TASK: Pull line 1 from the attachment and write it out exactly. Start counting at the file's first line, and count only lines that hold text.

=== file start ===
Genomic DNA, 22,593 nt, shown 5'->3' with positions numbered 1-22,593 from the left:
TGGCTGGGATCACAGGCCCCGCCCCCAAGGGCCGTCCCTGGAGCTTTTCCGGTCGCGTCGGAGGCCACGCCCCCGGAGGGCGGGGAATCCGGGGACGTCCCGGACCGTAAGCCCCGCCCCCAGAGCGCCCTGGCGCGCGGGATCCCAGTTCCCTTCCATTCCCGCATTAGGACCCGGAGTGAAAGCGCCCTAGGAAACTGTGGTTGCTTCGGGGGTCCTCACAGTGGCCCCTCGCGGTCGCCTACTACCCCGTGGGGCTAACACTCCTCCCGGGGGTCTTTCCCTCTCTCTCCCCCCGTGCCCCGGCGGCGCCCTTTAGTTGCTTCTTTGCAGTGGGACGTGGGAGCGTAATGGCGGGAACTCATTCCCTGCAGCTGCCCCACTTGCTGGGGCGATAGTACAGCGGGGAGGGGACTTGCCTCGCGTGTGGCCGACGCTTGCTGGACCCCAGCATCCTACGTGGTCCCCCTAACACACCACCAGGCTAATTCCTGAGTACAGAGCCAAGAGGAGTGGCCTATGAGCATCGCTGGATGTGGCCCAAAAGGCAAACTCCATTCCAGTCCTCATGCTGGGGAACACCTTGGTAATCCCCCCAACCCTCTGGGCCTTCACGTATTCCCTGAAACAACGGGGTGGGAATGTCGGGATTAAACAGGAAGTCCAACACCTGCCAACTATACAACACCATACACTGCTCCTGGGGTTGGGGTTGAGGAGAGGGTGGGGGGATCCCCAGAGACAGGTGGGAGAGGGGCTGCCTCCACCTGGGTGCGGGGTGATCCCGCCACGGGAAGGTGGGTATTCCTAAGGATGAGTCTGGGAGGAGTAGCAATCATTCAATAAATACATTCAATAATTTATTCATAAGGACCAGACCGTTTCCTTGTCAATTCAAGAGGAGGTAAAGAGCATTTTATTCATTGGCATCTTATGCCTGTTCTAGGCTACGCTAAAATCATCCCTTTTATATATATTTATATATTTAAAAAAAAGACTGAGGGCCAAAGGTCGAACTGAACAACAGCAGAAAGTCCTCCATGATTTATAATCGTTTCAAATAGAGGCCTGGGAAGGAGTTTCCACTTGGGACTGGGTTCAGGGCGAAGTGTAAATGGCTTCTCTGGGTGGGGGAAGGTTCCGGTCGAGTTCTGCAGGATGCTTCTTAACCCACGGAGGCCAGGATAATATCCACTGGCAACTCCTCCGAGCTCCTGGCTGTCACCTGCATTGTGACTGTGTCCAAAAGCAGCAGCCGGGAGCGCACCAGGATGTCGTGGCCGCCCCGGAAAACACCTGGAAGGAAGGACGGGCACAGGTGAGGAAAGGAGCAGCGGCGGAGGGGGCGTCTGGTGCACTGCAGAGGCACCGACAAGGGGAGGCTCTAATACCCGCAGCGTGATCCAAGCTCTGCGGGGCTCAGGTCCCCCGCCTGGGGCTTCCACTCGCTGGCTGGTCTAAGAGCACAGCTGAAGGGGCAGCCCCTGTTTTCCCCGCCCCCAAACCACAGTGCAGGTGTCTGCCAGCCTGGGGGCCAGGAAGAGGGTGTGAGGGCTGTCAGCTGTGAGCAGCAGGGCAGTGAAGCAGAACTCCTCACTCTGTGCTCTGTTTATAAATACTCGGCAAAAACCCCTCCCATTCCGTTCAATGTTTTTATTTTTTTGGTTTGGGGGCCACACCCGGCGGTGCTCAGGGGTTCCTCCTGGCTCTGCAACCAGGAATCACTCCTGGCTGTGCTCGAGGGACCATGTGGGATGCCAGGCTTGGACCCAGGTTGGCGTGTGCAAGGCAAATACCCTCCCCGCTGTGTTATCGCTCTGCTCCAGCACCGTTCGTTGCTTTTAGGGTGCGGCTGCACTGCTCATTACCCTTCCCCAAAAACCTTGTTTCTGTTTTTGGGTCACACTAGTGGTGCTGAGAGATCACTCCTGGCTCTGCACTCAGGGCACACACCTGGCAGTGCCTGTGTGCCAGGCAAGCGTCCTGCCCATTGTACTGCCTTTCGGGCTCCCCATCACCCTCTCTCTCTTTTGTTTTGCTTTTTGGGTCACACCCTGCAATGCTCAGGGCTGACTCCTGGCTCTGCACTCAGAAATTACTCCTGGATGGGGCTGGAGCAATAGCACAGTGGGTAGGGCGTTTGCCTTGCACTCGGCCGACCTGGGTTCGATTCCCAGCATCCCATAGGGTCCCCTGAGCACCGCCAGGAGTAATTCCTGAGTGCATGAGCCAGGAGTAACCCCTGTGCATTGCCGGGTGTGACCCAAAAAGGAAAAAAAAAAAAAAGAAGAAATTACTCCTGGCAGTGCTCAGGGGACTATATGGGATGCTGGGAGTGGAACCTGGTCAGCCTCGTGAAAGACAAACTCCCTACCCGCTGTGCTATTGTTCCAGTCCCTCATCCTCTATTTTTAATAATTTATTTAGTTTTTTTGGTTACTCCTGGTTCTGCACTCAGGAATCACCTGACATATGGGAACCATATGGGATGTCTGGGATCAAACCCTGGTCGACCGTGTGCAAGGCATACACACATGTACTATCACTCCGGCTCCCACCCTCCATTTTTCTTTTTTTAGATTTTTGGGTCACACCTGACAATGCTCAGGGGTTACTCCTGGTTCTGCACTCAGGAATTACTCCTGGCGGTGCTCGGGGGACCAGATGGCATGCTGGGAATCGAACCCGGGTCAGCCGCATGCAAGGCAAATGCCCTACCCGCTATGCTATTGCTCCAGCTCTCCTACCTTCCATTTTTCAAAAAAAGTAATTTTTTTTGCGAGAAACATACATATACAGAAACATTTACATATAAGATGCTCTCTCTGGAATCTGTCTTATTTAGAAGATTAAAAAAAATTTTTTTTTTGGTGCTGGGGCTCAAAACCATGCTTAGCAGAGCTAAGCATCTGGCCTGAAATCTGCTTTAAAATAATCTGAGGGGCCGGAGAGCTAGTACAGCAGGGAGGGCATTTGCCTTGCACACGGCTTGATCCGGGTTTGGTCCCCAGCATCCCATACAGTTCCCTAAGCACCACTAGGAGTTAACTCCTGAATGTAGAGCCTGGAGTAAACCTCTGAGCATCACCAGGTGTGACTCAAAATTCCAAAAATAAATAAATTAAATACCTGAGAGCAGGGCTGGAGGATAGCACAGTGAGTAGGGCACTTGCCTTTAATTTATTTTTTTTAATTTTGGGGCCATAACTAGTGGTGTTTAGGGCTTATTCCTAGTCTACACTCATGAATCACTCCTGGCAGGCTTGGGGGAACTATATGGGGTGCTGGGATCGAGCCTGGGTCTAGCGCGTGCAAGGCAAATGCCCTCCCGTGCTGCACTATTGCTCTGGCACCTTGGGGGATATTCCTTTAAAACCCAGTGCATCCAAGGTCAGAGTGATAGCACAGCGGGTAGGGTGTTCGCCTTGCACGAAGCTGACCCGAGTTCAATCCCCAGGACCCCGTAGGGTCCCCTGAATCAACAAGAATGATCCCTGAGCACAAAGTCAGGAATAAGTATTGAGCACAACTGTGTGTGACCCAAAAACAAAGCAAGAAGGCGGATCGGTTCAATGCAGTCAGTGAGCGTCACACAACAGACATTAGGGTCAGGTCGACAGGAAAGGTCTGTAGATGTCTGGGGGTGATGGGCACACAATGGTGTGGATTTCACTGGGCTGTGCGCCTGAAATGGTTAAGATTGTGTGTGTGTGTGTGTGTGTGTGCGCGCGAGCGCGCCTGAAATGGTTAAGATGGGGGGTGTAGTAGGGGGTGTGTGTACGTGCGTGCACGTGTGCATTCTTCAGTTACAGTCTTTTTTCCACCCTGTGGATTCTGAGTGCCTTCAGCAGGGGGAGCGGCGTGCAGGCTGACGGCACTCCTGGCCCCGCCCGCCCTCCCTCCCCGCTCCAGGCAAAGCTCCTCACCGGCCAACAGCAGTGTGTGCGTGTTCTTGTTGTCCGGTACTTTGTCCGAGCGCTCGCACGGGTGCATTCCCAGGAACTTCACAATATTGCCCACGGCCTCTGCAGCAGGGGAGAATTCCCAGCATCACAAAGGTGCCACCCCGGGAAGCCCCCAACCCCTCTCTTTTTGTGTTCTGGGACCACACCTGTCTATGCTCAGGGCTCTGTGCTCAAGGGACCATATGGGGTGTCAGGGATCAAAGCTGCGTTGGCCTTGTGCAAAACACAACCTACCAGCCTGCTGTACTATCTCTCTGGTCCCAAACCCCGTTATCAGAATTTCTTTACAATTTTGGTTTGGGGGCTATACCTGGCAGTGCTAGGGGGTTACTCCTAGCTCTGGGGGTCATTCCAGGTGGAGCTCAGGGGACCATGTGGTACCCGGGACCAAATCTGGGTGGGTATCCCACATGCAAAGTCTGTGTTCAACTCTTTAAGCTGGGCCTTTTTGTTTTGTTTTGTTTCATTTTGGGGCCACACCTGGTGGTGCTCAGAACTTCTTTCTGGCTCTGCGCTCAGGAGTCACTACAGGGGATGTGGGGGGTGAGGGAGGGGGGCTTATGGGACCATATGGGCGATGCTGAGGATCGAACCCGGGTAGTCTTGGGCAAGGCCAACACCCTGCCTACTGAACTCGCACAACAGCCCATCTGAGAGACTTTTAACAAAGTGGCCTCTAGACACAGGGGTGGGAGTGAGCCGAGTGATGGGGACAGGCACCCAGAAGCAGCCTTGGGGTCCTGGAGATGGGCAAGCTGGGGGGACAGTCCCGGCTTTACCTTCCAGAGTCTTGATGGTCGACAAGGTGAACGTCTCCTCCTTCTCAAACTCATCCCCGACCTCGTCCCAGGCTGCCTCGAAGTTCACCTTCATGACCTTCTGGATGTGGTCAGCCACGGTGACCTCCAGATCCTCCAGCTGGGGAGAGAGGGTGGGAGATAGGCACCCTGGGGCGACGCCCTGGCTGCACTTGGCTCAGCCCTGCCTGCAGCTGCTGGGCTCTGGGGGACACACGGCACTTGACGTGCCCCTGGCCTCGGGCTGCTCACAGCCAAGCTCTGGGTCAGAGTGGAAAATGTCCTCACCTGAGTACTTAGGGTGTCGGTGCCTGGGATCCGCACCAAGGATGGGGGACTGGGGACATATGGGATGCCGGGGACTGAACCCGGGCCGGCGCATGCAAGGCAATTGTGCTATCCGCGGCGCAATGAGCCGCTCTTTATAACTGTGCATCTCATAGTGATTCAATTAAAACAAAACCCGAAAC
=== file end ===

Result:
Genomic DNA, 22,593 nt, shown 5'->3' with positions numbered 1-22,593 from the left: